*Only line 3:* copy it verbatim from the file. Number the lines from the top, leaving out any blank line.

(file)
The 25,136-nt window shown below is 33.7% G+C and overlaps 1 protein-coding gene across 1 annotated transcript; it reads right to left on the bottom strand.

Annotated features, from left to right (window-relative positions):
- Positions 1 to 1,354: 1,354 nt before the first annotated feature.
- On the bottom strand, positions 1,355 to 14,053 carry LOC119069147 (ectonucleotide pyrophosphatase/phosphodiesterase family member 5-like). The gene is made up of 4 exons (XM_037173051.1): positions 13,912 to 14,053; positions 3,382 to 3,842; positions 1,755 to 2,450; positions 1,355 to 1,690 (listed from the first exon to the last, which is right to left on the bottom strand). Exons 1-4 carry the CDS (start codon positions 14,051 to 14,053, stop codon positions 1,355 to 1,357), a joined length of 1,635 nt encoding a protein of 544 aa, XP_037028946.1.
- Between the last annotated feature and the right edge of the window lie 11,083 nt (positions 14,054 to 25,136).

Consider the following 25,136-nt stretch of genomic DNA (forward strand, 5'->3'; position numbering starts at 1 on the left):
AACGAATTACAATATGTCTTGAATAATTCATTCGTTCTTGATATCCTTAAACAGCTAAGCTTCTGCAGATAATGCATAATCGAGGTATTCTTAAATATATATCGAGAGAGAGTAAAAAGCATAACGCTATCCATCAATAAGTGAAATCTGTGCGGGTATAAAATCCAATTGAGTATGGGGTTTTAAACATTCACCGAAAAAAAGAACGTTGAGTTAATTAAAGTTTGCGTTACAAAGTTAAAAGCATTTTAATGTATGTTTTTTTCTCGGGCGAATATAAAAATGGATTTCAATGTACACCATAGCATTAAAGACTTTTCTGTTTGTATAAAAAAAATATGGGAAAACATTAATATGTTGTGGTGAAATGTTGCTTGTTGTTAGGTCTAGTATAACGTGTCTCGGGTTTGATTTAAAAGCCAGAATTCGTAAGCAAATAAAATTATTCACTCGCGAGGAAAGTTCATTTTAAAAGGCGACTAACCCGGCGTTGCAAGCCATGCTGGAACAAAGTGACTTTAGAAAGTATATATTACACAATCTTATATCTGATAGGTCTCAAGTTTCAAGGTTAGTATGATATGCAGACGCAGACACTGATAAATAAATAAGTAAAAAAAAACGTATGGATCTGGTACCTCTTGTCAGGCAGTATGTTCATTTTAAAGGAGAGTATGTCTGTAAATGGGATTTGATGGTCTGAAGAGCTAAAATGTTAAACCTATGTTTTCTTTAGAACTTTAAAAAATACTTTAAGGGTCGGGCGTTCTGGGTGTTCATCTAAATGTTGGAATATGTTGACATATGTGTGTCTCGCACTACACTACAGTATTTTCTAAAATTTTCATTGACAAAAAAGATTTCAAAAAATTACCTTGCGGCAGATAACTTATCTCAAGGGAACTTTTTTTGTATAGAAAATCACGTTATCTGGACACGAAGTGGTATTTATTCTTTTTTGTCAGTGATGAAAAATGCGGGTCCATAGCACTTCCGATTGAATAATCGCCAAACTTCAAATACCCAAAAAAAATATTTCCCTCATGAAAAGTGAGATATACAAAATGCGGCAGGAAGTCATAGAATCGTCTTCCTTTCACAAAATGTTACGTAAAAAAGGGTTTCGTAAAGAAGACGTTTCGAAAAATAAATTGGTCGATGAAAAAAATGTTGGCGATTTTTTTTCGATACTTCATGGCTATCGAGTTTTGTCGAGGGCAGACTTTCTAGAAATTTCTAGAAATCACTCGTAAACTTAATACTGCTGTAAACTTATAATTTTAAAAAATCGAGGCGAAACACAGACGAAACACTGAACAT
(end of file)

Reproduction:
- Positions 1 to 1,354: 1,354 nt before the first annotated feature.